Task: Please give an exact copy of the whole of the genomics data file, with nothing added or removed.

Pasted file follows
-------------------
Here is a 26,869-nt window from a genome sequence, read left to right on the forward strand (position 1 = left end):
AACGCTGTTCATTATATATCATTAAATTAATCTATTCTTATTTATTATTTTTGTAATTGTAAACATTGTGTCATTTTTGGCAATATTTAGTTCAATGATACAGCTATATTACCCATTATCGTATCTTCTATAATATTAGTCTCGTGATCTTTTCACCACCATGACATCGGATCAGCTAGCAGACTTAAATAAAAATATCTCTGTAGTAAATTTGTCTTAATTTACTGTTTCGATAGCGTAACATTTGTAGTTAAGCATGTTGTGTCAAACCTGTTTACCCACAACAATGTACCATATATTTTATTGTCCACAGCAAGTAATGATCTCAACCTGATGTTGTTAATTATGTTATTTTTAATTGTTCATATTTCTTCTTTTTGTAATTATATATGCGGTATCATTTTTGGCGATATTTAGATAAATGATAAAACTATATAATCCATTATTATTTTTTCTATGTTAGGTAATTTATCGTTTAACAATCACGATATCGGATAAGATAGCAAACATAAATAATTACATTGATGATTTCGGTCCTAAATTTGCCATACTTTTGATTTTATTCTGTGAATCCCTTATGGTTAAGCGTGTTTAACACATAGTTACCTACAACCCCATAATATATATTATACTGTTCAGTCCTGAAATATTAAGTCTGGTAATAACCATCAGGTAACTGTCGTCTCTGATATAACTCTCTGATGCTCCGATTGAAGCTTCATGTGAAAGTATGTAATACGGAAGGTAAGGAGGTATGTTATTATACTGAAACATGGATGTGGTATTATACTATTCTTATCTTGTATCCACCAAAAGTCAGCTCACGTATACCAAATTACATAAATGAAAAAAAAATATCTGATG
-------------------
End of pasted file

Here is a 26,869-nt window from a genome sequence, read left to right on the forward strand (position 1 = left end):
AACGCTGTTCATTATATATCATTAAATTAATCTATTCTTATTTATTATTTTTGTAATTGTAAACATTGTGTCATTTTTGGCAATATTTAGTTCAATGATACAGCTATATTACCCATTATCGTATCTTCTATAATATTAGTCTCGTGATCTTTTCACCACCATGACATCGGATCAGCTAGCAGACTTAAATAAAAATATCTCTGTAGTAAATTTGTCTTAATTTACTGTTTCGATAGCGTAACATTTGTAGTTAAGCATGTTGTGTCAAACCTGTTTACCCACAACAATGTACCATATATTTTATTGTCCACAGCAAGTAATGATCTCAACCTGATGTTGTTAATTATGTTATTTTTAATTGTTCATATTTCTTCTTTTTGTAATTATATATGCGGTATCATTTTTGGCGATATTTAGATAAATGATAAAACTATATAATCCATTATTATTTTTTCTATGTTAGGTAATTTATCGTTTAACAATCACGATATCGGATAAGATAGCAAACATAAATAATTACATTGATGATTTCGGTCCTAAATTTGCCATACTTTTGATTTTATTCTGTGAATCCCTTATGGTTAAGCGTGTTTAACACATAGTTACCTACAACCCCATAATATATATTATACTGTTCAGTCCTGAAATATTAAGTCTGGTAATAACCATCAGGTAACTGTCGTCTCTGATATAACTCTCTGATGCTCCGATTGAAGCTTCATGTGAAAGTATGTAATACGGAAGGTAAGGAGGTATGTTATTATACTGAAACATGGATGTGGTATTATACTATTCTTATCTTGTATCCACCAAAAGTCAGCTCACGTATACCAAATTACATAAATGAAAAAAAAATATCTGATG